Data-driven 3D maps that inform homeowners of flood risks
Waterloo researchers are developing the first national climate change flood-risk map to empower Canadians who are living in high flood-risk areas
Waterloo researchers are developing the first national climate change flood-risk map to empower Canadians who are living in high flood-risk areasBy Heather Bean University Communications
Due to climate change, flooding has now replaced fire as the greatest risk to Canadian property owners. Homeowners pay close to $600 million out of pocket annually for flood damage. But as flood risk intensifies every year, most Canadians have no idea they’re at risk, and even fewer know what to do to protect their most valuable asset.
In a report called Canadian Voices on Changing Flood Risk (PDF), Jason Thistlethwaite, a professor in the Faculty of Environment and his colleagues in the School of Environment, Enterprise and Development, found only six per cent of the 2,300 Canadian property owners polled knew they were living in high-flood risk zones. But 90 per cent said they would like to be informed if they lived in a flood-risk zone.
As the risk of flooding increases, federal policy is shifting the burden of responsibility for flood recovery to property owners. But most people don’t purchase additional overland flooding insurance – largely because they aren’t aware of their flood risk.
Thistlethwaite wants to change that. He and his colleagues have teamed up with the insurance industry and local governments in a unique partnership to be Canada’s first line of defence from climate-related property damage. They’re building data-driven 3D visualizations of flood-risk areas to convince governments at all levels and property owners to take action to protect at-risk homes. And they’re working on the first national climate change flood risk map, designed to empower Canadians with the knowledge they need to reduce vulnerability.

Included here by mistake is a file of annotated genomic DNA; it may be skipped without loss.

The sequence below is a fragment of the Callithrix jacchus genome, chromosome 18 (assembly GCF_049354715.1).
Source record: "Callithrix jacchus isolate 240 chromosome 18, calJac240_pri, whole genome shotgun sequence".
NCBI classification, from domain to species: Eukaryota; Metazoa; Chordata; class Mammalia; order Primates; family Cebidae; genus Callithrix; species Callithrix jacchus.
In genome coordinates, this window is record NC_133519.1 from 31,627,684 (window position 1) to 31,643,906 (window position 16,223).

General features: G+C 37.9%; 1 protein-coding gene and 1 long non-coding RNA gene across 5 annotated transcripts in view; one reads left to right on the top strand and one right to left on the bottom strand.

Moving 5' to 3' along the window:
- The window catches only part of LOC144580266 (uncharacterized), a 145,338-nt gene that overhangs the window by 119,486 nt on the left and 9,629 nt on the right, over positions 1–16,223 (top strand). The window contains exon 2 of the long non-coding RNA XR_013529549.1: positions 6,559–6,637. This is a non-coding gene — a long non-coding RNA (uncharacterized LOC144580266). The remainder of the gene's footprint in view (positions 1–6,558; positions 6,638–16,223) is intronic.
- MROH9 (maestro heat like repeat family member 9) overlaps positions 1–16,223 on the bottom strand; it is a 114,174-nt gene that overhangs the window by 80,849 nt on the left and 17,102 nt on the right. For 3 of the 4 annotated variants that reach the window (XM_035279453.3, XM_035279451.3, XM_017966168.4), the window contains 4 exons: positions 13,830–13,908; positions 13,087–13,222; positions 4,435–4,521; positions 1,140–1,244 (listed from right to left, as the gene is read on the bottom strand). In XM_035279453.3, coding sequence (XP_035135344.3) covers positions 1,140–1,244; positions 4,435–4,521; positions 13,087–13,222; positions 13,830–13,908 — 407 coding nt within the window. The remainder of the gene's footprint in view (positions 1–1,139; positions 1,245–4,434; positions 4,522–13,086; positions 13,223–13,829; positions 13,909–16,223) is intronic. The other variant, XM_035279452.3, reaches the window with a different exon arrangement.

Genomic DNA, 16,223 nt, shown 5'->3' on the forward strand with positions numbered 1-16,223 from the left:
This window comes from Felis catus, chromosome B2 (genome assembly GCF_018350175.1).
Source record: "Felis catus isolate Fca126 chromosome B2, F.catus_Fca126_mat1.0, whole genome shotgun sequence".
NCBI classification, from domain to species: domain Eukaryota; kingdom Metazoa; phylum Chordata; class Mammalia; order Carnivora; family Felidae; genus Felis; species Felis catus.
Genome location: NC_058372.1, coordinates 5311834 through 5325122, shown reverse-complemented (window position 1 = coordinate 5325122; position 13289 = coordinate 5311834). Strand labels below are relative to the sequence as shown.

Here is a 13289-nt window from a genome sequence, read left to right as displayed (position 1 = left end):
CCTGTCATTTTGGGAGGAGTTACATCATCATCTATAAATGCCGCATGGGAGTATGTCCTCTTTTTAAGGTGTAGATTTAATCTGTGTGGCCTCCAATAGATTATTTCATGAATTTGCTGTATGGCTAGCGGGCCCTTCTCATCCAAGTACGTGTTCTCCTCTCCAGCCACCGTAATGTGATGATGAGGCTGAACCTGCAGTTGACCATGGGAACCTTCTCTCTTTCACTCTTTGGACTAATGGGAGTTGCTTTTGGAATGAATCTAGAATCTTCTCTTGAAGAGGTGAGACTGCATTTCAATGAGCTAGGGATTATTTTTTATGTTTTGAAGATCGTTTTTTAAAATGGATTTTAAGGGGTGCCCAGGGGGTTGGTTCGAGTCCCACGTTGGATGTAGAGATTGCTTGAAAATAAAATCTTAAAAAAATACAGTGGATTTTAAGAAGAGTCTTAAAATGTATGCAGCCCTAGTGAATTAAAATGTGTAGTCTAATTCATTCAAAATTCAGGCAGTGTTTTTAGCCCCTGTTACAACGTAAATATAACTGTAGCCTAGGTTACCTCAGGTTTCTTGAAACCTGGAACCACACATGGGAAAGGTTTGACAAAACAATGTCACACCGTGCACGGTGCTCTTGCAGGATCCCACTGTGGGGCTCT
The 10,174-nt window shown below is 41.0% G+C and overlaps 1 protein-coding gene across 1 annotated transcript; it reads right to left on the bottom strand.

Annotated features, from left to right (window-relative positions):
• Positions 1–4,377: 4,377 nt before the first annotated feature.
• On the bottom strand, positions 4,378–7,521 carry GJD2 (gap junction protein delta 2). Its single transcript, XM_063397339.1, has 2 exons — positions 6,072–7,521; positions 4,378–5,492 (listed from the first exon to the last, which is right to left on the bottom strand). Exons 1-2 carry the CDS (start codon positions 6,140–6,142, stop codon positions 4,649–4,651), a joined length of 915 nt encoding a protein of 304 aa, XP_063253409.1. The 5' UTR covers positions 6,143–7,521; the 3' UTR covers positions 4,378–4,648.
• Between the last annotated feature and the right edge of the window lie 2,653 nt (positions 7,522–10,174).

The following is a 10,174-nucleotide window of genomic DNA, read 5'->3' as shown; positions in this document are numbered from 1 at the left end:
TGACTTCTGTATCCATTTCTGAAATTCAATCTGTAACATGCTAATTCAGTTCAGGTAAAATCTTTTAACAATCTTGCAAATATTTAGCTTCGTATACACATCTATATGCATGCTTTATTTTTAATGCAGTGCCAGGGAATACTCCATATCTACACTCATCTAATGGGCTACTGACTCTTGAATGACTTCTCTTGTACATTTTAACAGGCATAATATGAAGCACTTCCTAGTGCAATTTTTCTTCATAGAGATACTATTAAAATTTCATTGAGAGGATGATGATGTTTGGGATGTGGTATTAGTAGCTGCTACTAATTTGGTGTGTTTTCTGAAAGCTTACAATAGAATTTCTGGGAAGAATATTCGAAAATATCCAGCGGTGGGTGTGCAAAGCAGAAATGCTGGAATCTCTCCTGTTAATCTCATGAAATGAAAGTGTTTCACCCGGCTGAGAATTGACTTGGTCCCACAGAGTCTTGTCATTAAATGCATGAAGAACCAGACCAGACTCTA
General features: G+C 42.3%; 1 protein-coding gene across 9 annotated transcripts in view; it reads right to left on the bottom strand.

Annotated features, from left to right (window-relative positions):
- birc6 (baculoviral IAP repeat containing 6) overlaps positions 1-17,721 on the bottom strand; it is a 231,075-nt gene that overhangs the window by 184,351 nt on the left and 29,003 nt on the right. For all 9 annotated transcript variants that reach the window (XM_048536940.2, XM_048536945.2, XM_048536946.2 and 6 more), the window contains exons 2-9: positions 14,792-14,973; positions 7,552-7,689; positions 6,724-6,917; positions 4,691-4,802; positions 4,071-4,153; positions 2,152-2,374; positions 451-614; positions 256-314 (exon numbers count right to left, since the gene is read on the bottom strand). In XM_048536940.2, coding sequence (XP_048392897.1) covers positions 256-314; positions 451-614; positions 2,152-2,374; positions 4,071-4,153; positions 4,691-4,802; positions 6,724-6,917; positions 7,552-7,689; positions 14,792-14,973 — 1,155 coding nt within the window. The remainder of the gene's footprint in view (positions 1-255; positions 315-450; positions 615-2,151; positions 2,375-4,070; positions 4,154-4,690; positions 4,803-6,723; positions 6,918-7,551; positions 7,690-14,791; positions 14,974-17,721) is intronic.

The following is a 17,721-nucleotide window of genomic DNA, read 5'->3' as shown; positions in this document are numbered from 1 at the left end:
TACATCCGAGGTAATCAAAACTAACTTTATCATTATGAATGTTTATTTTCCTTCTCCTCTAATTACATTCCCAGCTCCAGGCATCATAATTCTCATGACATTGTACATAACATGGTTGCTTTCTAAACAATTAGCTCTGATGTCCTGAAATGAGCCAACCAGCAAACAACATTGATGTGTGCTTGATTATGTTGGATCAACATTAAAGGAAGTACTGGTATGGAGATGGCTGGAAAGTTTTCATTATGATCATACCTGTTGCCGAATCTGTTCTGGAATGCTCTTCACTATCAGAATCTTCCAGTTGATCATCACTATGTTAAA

One reason there hasn’t been a sense of urgency around Canada’s greatest climate change risk, says Thistlethwaite, is the way we recover from floods.
“We need to stop rebuilding in high flood risk areas. After disaster happens, the government spends millions of dollars to help rebuild in an area where risk remains high. To people who are not affected, it looks like the problem is solved.” For flood survivors, however, Thistlethwaite points out, “it’s just the beginning.” Low- or middle-income families lose money that might have been spent on retirement or education. Some may lose their homes entirely.
Thistlethwaite’s survey revealed that when homeowners understand risk, they’re prepared to take responsibility for prevention. That’s why it’s so important to him to provide flood risk information to Canadians. “We know the risks; can share the information. It’s something a university can champion.”
Photo credits: Marc Bruxelle/iStock/ThinkStock
The University of Waterloo acknowledges that much of our work takes place on the traditional territory of the Neutral, Anishinaabeg and Haudenosaunee peoples. Our main campus is situated on the Haldimand Tract, the land granted to the Six Nations that includes six miles on each side of the Grand River. Our active work toward reconciliation takes place across our campuses through research, learning, teaching, and community building, and is centralized within our Indigenous Initiatives Office.